This link between prices and incomes is, however, broken when the market is open to foreigners whose salaries have no connection to those of Singaporeans.
When rich Chinese, Indians, Indonesians and Malaysians account for a significant number of the purchases here, prices can run away from the local population's ability to pay.
The Government's recent measure to make it more expensive for foreigners to buy property through the additional stamp duty was aimed at cooling the market.
But the Government has never made clear if this will be a permanent feature of its policy on foreign purchases and the extent it will allow them to influence prices.
There is clearly a tension between wanting Singapore to be a global city attractive to foreigners (which includes how open it is to them buying homes here), and preserving the link between home prices and Singaporeans' income levels.
Getting this balance right is critical to having a successful property policy which is politically acceptable.
How much should the Government protect local buyers from the purchasing power of foreigners?
This is an especially important issue with so much surplus money flowing round the world after so many rounds of loose monetary policies, with central banks printing money to stimulate their domestic economies.
Should Singapore go the way of Australia, for example, and force foreigners to sell property back only to citizens?
One word of caution though about the Government's ability to get the property market right. Its track record of trying to match supply to demand has in fact been patchy.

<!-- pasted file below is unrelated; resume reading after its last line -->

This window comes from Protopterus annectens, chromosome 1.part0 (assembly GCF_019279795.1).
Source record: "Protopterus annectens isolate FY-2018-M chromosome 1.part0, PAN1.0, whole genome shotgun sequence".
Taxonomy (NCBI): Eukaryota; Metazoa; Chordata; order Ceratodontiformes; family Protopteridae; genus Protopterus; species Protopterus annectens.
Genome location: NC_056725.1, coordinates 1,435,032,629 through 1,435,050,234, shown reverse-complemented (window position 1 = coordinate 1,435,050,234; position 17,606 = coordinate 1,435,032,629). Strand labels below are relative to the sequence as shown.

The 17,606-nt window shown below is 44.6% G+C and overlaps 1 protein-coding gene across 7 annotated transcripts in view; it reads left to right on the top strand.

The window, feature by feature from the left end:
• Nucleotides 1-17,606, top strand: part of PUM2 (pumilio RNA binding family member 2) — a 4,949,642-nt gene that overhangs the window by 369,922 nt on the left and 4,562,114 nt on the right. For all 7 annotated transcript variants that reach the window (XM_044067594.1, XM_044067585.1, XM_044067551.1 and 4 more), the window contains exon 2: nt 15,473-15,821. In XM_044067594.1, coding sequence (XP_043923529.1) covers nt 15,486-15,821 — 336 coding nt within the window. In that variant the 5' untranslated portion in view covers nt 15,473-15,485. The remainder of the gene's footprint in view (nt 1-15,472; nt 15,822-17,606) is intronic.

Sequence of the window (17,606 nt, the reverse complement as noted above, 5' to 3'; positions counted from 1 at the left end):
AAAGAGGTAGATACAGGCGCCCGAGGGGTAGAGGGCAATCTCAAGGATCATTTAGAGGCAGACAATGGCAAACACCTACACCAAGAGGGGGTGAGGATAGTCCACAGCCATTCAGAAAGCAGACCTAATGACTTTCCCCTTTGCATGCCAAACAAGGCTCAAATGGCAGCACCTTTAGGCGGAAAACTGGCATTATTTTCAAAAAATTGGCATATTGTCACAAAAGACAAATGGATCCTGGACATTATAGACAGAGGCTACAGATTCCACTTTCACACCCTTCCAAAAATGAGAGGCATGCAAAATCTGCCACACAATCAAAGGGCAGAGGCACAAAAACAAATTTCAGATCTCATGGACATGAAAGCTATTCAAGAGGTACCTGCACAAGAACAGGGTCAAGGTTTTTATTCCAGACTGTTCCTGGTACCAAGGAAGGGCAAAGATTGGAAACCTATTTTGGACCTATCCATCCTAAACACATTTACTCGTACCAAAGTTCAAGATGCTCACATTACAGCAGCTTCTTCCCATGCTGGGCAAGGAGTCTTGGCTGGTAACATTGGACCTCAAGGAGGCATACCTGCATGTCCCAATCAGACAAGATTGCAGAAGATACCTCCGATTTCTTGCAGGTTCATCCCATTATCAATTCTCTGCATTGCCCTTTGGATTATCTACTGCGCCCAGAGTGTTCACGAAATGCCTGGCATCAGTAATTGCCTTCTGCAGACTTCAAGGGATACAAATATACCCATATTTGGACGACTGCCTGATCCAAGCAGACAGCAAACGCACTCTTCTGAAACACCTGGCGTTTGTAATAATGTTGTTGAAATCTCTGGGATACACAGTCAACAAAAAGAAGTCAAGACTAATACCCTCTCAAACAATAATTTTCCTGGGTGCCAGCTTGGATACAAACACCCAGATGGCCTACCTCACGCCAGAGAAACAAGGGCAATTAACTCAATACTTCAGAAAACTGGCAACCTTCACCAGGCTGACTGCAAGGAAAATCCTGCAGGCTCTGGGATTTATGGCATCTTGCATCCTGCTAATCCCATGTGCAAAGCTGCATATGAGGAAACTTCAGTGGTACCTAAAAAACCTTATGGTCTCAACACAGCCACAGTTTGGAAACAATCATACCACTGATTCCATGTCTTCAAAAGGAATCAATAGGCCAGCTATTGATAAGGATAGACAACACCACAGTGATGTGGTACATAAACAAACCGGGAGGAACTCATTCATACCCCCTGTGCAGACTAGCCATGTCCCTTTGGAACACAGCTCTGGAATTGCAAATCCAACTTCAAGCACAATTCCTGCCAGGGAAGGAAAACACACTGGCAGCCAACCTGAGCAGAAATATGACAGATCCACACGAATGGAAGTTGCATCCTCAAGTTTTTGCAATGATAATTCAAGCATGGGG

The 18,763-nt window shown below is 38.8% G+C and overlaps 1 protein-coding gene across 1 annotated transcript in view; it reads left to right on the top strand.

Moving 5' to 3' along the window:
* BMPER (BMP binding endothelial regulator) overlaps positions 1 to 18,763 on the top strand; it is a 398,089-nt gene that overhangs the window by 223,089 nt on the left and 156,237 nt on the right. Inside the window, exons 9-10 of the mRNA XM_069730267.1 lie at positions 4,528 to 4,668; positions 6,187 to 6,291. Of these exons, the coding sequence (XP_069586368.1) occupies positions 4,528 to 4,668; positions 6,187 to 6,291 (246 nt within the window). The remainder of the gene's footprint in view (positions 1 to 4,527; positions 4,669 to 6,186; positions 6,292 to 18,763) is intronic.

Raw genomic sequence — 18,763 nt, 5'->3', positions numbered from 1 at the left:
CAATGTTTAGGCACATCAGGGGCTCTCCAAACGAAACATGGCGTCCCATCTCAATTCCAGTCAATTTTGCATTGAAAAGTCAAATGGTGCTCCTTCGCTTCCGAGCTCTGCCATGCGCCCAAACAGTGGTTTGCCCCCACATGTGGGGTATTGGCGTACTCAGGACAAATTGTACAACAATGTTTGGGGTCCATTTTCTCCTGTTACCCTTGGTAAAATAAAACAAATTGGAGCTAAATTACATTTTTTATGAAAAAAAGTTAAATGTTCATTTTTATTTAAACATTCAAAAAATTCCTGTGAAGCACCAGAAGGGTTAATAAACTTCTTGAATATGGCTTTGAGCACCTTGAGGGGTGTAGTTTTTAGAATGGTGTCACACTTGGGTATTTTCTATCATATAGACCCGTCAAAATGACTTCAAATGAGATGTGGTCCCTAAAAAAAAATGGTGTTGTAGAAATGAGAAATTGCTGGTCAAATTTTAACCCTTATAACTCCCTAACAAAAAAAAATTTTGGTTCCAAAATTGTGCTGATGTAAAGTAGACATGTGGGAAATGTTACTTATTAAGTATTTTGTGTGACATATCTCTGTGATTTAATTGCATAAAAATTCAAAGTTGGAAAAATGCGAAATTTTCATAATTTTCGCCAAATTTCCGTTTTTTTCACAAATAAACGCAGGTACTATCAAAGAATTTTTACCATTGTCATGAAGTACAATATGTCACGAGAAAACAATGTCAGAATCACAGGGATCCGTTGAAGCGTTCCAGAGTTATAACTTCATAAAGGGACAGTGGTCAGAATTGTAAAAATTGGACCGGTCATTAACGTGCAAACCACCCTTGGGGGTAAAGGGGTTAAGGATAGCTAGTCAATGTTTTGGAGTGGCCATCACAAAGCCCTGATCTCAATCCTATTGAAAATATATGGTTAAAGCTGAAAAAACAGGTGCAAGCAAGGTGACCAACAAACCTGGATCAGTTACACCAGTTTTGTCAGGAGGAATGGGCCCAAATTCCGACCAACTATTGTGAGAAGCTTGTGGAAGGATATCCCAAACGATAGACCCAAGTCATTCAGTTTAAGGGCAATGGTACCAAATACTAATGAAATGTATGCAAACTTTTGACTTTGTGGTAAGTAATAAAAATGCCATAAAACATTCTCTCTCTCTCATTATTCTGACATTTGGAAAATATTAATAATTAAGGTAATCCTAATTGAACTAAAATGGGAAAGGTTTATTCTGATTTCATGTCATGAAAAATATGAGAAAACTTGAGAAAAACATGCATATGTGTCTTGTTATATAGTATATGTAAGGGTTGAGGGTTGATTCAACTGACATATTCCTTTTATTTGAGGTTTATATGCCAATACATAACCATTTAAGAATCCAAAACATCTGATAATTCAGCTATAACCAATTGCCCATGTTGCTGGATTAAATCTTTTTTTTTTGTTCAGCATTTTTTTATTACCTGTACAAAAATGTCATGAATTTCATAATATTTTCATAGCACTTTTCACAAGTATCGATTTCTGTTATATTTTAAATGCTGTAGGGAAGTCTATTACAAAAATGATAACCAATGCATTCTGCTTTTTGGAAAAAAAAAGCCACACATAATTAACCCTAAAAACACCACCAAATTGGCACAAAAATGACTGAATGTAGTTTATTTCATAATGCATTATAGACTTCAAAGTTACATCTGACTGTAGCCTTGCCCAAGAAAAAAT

In the early 2000s, it was saddled with a record surplus of 25,000 unsold HDB flats when it overbuilt and demand collapsed following the Asian financial crisis in 1997.
And the sizzling market of the last two to three years in both the public and private sectors was clearly the result of it underestimating demand, which rebounded after the slump of the 2008 financial crisis.
Governments, and not just in Singapore, are often behind the curve when trying to read the market.
This being the case, the better approach is to aim for a stable supply of new homes every year and to not try to predict too closely the ups and downs of the property cycle.
There is a steady underlying demand for homes from new households being formed every year, and even when it falls because of an economic downturn, the pent-up demand will likely return in subsequent years.
Better to aim for a predictable and transparent policy on how many homes to build so as to avoid a feast-and-famine situation.
Fortunately, public housing is available for the large majority of Singaporeans in a market that is largely protected from foreign funds.
These estates today enjoy some of the best facilities - markets, hawker centres, MRT stations, bus interchanges, sports stadiums and shopping malls, and most have been upgraded to high standards.
Because of the convenience of having these facilities nearby, Singaporeans are prepared to pay relatively high prices in the resale market for these flats.
We take this for granted but it could have turned out completely differently, with few takers, had they become urban slums.
And because the resale market is open to all Singaporeans regardless of income levels, the prices these flats command reflect their true market worth.
But there is one tweak to this market which may be needed to make sure it remains affordable to Singaporeans.
At present, permanent residents are allowed to buy resale HDB flats - this door was opened to them in 1989, presumably to make the country more attractive for PRs.
But it might have inadvertently caused prices to move up and, more critically, weakened the link between local wages and resale prices.
The PR numbers are in fact not insignificant - it was reported last year that they accounted for 20 per cent of all resale transactions in 2010.
That's one fifth of all sales, enough to move prices significantly.
Making the HDB market - both for new and resale flats - exclusively for citizens is the best safeguard for the future to ensure that public housing prices will always remain within reach of the majority of Singaporeans.